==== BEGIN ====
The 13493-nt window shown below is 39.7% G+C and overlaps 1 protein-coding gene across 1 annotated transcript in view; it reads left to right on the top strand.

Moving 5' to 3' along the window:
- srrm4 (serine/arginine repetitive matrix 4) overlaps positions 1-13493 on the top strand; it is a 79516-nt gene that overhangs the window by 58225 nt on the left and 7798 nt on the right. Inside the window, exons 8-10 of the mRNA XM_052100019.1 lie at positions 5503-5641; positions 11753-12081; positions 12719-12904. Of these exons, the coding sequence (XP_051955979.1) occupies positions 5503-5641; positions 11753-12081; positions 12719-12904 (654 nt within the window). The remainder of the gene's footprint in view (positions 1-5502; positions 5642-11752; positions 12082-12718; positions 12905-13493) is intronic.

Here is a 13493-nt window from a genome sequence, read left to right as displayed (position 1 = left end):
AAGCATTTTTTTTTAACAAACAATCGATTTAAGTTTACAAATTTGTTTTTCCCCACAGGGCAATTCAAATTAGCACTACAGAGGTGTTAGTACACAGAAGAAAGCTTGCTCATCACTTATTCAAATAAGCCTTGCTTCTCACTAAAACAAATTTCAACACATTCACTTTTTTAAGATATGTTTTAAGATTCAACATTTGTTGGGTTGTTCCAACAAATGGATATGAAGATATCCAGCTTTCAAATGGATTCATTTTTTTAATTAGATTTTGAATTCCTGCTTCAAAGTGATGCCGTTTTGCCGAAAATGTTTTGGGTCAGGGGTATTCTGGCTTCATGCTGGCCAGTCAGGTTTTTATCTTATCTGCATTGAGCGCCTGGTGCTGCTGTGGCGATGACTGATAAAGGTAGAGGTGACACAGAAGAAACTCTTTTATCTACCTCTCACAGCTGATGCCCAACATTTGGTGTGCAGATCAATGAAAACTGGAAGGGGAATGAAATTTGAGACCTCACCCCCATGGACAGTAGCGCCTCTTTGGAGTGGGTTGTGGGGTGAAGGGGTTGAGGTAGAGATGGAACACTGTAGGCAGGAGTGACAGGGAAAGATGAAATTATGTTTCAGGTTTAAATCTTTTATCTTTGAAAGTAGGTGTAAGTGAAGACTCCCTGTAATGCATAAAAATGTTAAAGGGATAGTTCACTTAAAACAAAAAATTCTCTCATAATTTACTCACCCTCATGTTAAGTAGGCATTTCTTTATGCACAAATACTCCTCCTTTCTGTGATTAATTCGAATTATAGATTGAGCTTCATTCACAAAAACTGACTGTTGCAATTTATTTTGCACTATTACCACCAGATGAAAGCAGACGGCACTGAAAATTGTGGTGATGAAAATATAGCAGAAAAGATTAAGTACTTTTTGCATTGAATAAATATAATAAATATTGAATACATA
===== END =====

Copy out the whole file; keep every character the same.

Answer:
The 13493-nt window shown below is 39.7% G+C and overlaps 1 protein-coding gene across 1 annotated transcript in view; it reads left to right on the top strand.

Moving 5' to 3' along the window:
- srrm4 (serine/arginine repetitive matrix 4) overlaps positions 1-13493 on the top strand; it is a 79516-nt gene that overhangs the window by 58225 nt on the left and 7798 nt on the right. Inside the window, exons 8-10 of the mRNA XM_052100019.1 lie at positions 5503-5641; positions 11753-12081; positions 12719-12904. Of these exons, the coding sequence (XP_051955979.1) occupies positions 5503-5641; positions 11753-12081; positions 12719-12904 (654 nt within the window). The remainder of the gene's footprint in view (positions 1-5502; positions 5642-11752; positions 12082-12718; positions 12905-13493) is intronic.

Here is a 13493-nt window from a genome sequence, read left to right as displayed (position 1 = left end):
AAGCATTTTTTTTTAACAAACAATCGATTTAAGTTTACAAATTTGTTTTTCCCCACAGGGCAATTCAAATTAGCACTACAGAGGTGTTAGTACACAGAAGAAAGCTTGCTCATCACTTATTCAAATAAGCCTTGCTTCTCACTAAAACAAATTTCAACACATTCACTTTTTTAAGATATGTTTTAAGATTCAACATTTGTTGGGTTGTTCCAACAAATGGATATGAAGATATCCAGCTTTCAAATGGATTCATTTTTTTAATTAGATTTTGAATTCCTGCTTCAAAGTGATGCCGTTTTGCCGAAAATGTTTTGGGTCAGGGGTATTCTGGCTTCATGCTGGCCAGTCAGGTTTTTATCTTATCTGCATTGAGCGCCTGGTGCTGCTGTGGCGATGACTGATAAAGGTAGAGGTGACACAGAAGAAACTCTTTTATCTACCTCTCACAGCTGATGCCCAACATTTGGTGTGCAGATCAATGAAAACTGGAAGGGGAATGAAATTTGAGACCTCACCCCCATGGACAGTAGCGCCTCTTTGGAGTGGGTTGTGGGGTGAAGGGGTTGAGGTAGAGATGGAACACTGTAGGCAGGAGTGACAGGGAAAGATGAAATTATGTTTCAGGTTTAAATCTTTTATCTTTGAAAGTAGGTGTAAGTGAAGACTCCCTGTAATGCATAAAAATGTTAAAGGGATAGTTCACTTAAAACAAAAAATTCTCTCATAATTTACTCACCCTCATGTTAAGTAGGCATTTCTTTATGCACAAATACTCCTCCTTTCTGTGATTAATTCGAATTATAGATTGAGCTTCATTCACAAAAACTGACTGTTGCAATTTATTTTGCACTATTACCACCAGATGAAAGCAGACGGCACTGAAAATTGTGGTGATGAAAATATAGCAGAAAAGATTAAGTACTTTTTGCATTGAATAAATATAATAAATATTGAATACATA